A motorhome holiday is a great way to see as much of the world as possible. Flights and hotels will allow you to land in one city with all the other tourists, visit the same places, usually limited by airlines, see the same things, and be hoarded back home again like cattle. But you’re stuck in that city, confined to as far as you can walk, and when you’re trying to relax, that’s very limiting.
On the other hand, motorhomes are the very essence of freedom. If you want to see it, you can drive to it. No lugging around a backpack around a small country, or various, no sharing valuable legroom with a stranger, just time and freedom to do what you want to do.
But where do you go? And what time do you take where you go? That’s the fun part. The planning is as much a part of the holiday as living it, we say, but there are always things that fall through the cracks. Take a look at our guide to be sure you remember everything on your travel schedule.
Consider the guests involved
It’s important to start with who is going on this road trip with you. Are there any kids, or elderly family members to consider? Is this a girl’s trip with all your friends or a solo journey where you only have to keep yourself happy?
This is important because it will inform the rest of your plans within your schedule. You might have to add in pit stops for restless kids that are going to get fed up after an hour of driving, or reconsider tourist attractions that aren’t wheelchair friendly or take a lot of climbing for the elderly passenger. You might want to set firm dates and times for a girl’s trip to make sure that, quite literally, no one is left behind, or you can go on your own and go where the road takes you.
Consider your route
It only makes sense to make and follow a route that has various stops along the way. You can drive from one end of the country to the other, or go in a loop along the coast, like you would if you were to hire a motorhome in Scotland and roam the North Coast 500.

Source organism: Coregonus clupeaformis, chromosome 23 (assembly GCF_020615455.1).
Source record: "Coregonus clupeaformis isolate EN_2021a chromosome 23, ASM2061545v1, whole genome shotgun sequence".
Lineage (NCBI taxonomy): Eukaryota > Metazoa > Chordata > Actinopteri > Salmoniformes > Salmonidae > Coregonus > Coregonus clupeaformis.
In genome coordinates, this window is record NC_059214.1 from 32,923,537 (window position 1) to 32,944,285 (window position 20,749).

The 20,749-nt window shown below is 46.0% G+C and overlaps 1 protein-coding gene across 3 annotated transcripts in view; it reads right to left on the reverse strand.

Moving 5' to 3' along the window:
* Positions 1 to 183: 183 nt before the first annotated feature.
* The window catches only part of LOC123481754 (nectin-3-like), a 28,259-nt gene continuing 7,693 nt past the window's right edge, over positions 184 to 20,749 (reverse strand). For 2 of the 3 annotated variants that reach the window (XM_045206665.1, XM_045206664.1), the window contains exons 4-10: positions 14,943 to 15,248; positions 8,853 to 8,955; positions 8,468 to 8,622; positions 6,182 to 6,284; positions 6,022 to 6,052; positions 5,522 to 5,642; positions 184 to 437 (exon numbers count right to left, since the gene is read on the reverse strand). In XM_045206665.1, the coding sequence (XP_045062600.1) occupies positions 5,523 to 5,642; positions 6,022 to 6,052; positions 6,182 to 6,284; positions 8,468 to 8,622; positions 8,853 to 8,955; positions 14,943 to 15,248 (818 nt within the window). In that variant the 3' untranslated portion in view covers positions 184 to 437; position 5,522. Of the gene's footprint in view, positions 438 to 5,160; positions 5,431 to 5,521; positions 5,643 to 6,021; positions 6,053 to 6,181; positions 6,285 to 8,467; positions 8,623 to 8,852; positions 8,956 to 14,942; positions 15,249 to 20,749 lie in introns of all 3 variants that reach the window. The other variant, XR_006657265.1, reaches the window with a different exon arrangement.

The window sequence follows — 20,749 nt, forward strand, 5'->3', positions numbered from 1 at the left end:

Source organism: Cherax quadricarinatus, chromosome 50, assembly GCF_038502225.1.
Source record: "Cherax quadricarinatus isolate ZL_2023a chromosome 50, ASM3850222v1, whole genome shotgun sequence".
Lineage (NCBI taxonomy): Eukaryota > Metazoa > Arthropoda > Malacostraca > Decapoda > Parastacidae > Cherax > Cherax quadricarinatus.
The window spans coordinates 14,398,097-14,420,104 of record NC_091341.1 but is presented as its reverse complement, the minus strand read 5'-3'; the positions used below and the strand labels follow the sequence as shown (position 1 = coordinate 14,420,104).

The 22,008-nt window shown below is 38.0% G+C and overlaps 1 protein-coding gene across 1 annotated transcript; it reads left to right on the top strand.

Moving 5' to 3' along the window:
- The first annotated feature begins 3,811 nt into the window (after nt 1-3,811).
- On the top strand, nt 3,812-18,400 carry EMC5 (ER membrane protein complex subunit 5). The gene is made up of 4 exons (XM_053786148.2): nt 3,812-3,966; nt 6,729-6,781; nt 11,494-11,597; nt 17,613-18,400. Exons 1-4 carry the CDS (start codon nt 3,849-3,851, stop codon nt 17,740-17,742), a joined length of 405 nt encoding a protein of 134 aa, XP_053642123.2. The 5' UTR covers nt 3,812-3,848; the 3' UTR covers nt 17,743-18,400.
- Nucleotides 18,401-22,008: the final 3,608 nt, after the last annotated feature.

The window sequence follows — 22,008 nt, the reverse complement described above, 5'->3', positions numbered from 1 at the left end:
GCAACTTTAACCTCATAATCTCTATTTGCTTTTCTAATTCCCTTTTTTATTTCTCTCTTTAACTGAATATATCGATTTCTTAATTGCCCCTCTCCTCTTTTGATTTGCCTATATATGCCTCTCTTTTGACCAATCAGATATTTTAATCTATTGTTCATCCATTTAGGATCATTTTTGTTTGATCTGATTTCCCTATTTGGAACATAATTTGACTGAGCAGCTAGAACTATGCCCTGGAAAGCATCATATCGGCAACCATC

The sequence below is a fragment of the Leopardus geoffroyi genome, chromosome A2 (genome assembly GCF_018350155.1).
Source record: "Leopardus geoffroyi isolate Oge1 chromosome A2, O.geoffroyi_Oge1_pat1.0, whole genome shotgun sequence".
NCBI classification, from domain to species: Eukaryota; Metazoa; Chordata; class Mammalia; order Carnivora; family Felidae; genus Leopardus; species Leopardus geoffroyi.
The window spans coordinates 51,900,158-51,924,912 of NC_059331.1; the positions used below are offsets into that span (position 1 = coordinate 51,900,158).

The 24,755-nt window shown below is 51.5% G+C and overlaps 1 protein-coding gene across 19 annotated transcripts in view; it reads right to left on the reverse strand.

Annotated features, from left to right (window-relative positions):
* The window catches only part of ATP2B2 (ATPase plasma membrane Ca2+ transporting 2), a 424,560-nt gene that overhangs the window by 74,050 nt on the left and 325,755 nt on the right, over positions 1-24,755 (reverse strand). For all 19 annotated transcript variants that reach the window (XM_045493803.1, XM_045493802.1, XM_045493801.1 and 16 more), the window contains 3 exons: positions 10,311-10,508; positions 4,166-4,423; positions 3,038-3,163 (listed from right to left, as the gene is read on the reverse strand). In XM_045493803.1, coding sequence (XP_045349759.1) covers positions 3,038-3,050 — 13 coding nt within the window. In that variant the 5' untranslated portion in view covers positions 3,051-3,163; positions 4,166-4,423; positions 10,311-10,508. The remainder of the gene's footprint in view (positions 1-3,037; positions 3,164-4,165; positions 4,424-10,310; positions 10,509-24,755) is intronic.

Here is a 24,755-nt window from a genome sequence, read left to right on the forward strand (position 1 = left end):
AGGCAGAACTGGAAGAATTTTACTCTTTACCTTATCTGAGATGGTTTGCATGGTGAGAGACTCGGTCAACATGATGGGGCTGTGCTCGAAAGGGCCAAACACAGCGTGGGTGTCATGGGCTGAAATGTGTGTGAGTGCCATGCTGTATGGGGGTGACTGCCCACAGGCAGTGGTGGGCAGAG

A motorhome route from the UK into Europe is an exciting possibility, because there are lots of ways you can go about it. Starting from the Channel in France, you can head north, through Belgium, to Denmark, with a stop in the Netherlands, and go on to Norway, Sweden and Finland and absorb all the Nordic culture there. Alternatively, you can go south and head to Spain and Portugal, or simply drive to Italy and explore the coast there. Driving from Florence to the Amalfi Coast would only take six hours, and you can stop at Pisa, Rome, and Naples along the way.
Consider a theme
This is where the analysis of your guests really comes into play. This idea of adding a theme to your holiday is important because it gets you all on the same page. Sure, you can take in everything that your countries of choice have to offer, but there is likely to be someone who doesn’t think this is their idea of a holiday, and that’s when friends come back from trips as enemies.
Even if you don’t stick to it, talk about a theme. Going with food, you can visit breweries and factories, promise to try the national dish where you go, etc. If you’re looking for a beach holiday, you can create lists of the best looking beaches and plan wild camping on those destinations. If you’re expecting to hit clubs every night, that should be talked about and arranged, because it means you’d have to park your motorhome in the city, which takes planning.
But themes don’t need to be so deep either. You can plan your trip around historical eras like the Romans, or art you want to see, or good hiking spots, etc.
Include where you are parking
And that’s another point to consider: where are you parking? Parking a motorhome, especially overnight, takes planning. One sure fire “Yes” answer to whether or not you can park is camping venues. Parking on the side of the road is more of a grey area as you have no “right” to park up anywhere, so police or locals can complain and you’ll be moved on, but there is no law, at least in the UK that says you explicitly can’t. This can be remedied easily, where a simple question to the landowner might allow you to wild camp where you want. Some European countries, particularly northern European countries, have the Right to Roam, where wild camping is encouraged so you can park on unenclosed lands.